Four years ago, Paul Mott was walking his poodle, Buffy, when a coyote snatched the dog from right in front of him. He tried to intervene, but there was nothing he could do. The animal grabbed Buffy by the neck, shook her to death, and then took off running. Mott couldn’t catch up, and he never saw his fur-baby ever again.
The loss still haunts Mott, who has spent the intervening years, along with his wife Pamela, making sure other pet owners don’t suffer a similar trauma.
Their solution was to create a series of studded and spiked dog collars, harnesses, and vests — which are inspired by the quills of a porcupine — to prevent coyotes (or big birds and larger dogs, for that matter) from getting too close.
Mott’s devotion to the mission is such that he even ordered a coyote skull off eBay to make sure that the distribution of studs/spikes was enough to deter a coyote from getting a good grip. In case it does, there’s also an option with an electric zapper intended to shock the predator into dropping the dog. The product line also includes spiked collars and harnesses; there’s even a version for cats.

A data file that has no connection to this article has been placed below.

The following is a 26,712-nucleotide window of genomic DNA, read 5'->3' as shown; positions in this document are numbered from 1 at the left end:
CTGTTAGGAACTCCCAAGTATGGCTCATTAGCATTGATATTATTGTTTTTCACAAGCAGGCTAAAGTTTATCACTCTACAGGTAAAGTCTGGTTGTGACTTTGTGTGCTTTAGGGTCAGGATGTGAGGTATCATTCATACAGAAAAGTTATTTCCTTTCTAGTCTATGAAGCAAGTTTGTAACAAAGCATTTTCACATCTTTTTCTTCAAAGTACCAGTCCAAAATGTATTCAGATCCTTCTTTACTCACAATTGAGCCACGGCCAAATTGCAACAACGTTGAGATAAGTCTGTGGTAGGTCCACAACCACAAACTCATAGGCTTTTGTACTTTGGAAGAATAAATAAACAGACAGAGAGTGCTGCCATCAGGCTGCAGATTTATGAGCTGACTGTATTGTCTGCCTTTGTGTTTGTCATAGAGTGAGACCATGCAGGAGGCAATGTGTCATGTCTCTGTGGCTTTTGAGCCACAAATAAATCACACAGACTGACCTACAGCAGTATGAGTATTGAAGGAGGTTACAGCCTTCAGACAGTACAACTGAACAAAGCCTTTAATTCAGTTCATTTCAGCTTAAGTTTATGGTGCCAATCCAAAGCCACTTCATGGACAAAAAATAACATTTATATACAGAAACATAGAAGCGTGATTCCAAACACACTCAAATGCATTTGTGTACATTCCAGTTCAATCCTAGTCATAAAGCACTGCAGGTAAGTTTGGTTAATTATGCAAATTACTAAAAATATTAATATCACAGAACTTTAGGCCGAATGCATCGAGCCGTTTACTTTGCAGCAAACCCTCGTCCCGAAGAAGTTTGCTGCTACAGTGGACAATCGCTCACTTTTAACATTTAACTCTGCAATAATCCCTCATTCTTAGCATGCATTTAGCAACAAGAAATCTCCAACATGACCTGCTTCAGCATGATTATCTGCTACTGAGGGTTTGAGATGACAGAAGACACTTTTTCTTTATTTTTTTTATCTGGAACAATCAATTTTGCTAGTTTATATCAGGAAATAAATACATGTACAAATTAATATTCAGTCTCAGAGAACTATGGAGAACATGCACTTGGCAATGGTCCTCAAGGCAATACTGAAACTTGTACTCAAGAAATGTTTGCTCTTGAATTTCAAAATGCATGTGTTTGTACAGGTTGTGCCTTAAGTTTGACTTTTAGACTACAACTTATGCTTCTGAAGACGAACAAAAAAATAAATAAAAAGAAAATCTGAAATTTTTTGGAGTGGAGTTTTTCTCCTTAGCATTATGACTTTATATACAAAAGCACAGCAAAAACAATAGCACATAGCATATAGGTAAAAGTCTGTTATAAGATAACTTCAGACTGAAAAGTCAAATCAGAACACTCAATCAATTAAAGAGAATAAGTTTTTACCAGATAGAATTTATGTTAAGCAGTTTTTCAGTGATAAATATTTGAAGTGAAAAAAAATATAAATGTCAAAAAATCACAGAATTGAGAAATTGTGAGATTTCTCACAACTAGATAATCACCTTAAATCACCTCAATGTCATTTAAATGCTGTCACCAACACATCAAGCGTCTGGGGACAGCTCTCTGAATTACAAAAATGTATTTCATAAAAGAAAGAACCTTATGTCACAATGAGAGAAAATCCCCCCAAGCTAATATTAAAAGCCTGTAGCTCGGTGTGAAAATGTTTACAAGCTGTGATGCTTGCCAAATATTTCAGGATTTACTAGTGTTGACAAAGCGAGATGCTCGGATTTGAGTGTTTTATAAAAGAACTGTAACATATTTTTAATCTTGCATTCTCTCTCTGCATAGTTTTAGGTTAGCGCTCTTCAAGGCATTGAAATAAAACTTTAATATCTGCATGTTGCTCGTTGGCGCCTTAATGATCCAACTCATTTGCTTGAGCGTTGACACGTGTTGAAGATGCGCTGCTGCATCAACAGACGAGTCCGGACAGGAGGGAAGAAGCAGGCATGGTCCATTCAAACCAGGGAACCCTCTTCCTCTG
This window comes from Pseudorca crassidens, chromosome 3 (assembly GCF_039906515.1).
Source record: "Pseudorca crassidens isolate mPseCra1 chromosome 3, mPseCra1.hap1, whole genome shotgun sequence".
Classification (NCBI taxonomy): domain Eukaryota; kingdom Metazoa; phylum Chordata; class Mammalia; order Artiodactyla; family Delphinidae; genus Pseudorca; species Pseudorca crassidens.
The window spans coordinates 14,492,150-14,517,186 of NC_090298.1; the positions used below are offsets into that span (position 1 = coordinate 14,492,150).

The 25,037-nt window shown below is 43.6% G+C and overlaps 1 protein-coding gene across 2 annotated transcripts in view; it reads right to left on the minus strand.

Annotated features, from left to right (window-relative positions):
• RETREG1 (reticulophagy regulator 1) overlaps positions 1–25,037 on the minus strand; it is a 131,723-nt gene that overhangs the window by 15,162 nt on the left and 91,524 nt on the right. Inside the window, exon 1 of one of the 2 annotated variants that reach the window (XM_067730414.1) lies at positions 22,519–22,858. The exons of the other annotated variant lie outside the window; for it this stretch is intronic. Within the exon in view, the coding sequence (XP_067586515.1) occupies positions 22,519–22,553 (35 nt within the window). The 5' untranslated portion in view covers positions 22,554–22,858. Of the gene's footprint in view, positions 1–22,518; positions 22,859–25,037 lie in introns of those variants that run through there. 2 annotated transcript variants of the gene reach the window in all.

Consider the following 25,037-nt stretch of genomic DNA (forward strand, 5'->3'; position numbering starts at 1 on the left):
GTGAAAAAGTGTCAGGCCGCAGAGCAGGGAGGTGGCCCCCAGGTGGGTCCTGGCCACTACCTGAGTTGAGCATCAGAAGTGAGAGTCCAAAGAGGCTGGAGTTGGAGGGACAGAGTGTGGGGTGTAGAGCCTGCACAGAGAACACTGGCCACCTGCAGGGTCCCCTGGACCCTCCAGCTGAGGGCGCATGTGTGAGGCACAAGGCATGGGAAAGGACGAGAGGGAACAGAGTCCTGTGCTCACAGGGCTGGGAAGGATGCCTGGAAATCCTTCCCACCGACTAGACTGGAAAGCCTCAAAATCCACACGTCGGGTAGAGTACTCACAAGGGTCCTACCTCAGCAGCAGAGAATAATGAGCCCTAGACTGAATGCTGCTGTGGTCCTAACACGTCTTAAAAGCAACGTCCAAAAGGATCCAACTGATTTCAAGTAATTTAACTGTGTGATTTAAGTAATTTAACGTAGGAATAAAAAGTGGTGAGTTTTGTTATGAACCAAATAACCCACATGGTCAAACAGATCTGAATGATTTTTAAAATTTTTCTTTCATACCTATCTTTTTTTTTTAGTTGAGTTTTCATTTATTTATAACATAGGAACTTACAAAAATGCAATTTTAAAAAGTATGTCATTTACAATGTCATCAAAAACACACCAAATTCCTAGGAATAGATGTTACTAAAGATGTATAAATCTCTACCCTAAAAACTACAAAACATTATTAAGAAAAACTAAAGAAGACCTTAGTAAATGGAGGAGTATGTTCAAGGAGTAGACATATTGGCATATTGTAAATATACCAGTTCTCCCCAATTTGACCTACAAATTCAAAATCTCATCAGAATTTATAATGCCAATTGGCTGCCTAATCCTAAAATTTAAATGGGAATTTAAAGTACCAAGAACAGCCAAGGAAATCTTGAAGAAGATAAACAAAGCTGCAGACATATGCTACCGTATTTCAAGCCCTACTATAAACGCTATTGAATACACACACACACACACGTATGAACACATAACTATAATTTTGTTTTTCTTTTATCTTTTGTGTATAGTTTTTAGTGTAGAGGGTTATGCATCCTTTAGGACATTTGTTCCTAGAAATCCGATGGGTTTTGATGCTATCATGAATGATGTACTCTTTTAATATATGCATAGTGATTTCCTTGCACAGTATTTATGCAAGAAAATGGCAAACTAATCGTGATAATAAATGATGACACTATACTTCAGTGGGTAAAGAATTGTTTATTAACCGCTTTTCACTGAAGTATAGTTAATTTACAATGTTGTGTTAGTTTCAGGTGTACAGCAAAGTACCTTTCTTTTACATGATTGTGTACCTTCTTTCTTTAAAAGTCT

Since launching in 2015, CoyoteVests have become a hit among small dog owners, who relish this extra protection, just like the Motts intended. After he donned his new dog vest, a Jack Russell name Jazz easily survived an attack by a larger dog at an off-leash park. Now a pair of Havanese named Maverick and Sierra rock studded vests on daily walks around their coyote-infested neighborhood. Three years after losing her canine sibling Chewbacca to a brazen coyote attack in front of her entire family, Kupcake dons a coyote vest for her daily walk.
If you worry about protecting your small dog from coyotes, bigger dogs, and birds of prey, this clever product is a great way to keep your pet safe. Regardless, this punk rock style is a great way to make your small dog actually as tough as he already thinks he is!
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J. Swanson is a writer, traveler, and animal-enthusiast based in Seattle, an appropriately pet-crazed city where dog or cat ownership even outweighs the number of kids. When the weather permits, she likes to get outside and explore the rest of the Pacific Northwest, always with a coffee in hand.
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